|Born||c. 475, County Waterford, Ireland|
|Died||January 15, 570|
|Venerated in||Catholic Church, Orthodox Church|
|Patronage||Roman Catholic Diocese of Limerick, Ireland|
Ida, called the "Brigid of Munster", was born in the present County Waterford. She became a nun, settling down at Cluain Credhail, a place-name that has ever since been known as Killeedy--that is, "Church of St. Ita"--in County Limerick. There, she was the head of a community of women. That group seems to have had a school for little boys where the boys were taught "Faith in God with purity of heart; simplicity of life with religion; generosity with love". Her pupils are said to have included Saint Brendan. Her legend places a great deal of emphasis on her austerities are told by St. Cuimin of County Down, and numerous miracles are recorded of her. She is also said to be the originator of an Irish lullaby for the infant Jesus, an English version of which was set for voice and piano by the American composer Samuel Barber. She probably died of cancer though contemporary chroniclers describe how her side was consumed by a beetle which eventually grew to the size of a pig, understandable given the early medieval conflation of sanctity and suffering. The particular species of beetle is not described.
She was also endowed with the gift of prophecy and was held in great veneration by a large number of contemporary saints, men as well as women. When she felt her end approaching she sent for her community of nuns, and invoked the blessing of heaven on the clergy and laity of the district around Kileedy. Not alone was St. Ita a saint, but she was the foster-mother of many saints, including St. Brendan the Navigator, St. Pulcherius (Mochoemog) and Cummian. At the request of Bishop Butler of Limerick, Pope Pius IX granted a special Office and Mass for the feast of St. Ita, which is kept on January 15.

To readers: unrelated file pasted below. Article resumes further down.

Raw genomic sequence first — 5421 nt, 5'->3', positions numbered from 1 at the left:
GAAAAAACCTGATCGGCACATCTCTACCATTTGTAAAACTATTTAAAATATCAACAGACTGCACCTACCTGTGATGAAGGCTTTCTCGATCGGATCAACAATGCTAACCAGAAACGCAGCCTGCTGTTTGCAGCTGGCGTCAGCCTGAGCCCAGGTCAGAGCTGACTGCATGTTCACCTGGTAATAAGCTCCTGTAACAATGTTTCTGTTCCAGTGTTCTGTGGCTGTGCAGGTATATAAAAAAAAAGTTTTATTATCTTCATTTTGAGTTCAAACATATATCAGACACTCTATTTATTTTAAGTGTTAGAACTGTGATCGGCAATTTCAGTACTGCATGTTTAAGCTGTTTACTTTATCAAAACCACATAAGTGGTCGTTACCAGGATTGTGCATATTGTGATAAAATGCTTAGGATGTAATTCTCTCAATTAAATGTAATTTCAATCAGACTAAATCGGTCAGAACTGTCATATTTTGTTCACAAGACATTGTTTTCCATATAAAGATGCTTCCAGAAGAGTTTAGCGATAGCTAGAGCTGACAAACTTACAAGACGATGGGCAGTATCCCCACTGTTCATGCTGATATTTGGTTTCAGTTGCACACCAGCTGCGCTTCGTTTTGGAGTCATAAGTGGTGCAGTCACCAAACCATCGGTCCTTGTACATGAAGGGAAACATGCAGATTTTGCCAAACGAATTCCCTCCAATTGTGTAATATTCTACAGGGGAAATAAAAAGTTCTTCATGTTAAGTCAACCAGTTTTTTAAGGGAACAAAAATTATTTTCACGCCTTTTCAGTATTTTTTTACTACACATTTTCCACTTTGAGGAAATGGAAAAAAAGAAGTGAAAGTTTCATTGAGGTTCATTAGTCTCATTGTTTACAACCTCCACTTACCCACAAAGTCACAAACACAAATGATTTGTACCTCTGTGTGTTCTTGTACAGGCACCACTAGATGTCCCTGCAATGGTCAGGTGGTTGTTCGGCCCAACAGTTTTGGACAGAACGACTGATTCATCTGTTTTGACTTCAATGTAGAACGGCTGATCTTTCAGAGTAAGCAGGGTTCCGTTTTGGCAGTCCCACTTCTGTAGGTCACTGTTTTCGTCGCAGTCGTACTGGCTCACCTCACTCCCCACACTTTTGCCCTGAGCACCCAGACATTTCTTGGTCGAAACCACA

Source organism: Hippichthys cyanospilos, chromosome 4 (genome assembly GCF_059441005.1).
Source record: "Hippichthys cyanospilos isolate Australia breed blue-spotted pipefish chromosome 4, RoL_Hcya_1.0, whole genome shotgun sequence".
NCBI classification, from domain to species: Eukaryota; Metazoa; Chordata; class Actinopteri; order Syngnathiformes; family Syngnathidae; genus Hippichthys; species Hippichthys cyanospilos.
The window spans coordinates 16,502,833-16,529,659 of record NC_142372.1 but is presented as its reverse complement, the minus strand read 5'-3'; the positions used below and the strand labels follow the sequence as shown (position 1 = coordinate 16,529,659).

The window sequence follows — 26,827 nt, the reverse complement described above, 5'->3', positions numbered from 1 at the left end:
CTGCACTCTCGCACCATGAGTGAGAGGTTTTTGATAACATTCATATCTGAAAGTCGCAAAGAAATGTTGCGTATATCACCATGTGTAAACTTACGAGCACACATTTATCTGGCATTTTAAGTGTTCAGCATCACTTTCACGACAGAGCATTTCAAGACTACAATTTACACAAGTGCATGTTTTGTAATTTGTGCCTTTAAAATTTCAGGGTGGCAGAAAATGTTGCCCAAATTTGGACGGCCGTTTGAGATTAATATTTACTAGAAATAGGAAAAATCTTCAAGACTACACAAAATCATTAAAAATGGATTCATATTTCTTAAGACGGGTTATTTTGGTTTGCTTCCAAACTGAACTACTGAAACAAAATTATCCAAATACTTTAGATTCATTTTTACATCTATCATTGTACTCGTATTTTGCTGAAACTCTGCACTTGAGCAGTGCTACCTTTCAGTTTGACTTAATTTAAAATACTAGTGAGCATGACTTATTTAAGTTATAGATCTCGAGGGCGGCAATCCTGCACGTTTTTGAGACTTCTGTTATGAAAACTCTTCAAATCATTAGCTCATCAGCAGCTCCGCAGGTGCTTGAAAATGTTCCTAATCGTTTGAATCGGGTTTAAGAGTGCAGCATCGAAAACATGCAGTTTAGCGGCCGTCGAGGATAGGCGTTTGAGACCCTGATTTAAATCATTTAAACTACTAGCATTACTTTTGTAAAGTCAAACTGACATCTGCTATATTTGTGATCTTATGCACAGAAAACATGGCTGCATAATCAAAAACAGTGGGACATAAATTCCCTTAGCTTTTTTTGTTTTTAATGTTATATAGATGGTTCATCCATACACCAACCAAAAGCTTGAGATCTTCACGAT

St. Ita's AFC is the name of the association football club which is based in Killeedy. The saint appears on the club's crest.
Another village in County Limerick, Kilmeedy (In Irish - Cill m'Ide, or church of my Ita) has links with the saint as well - having first setup a church in Kilmeedy before the one in Killeedy.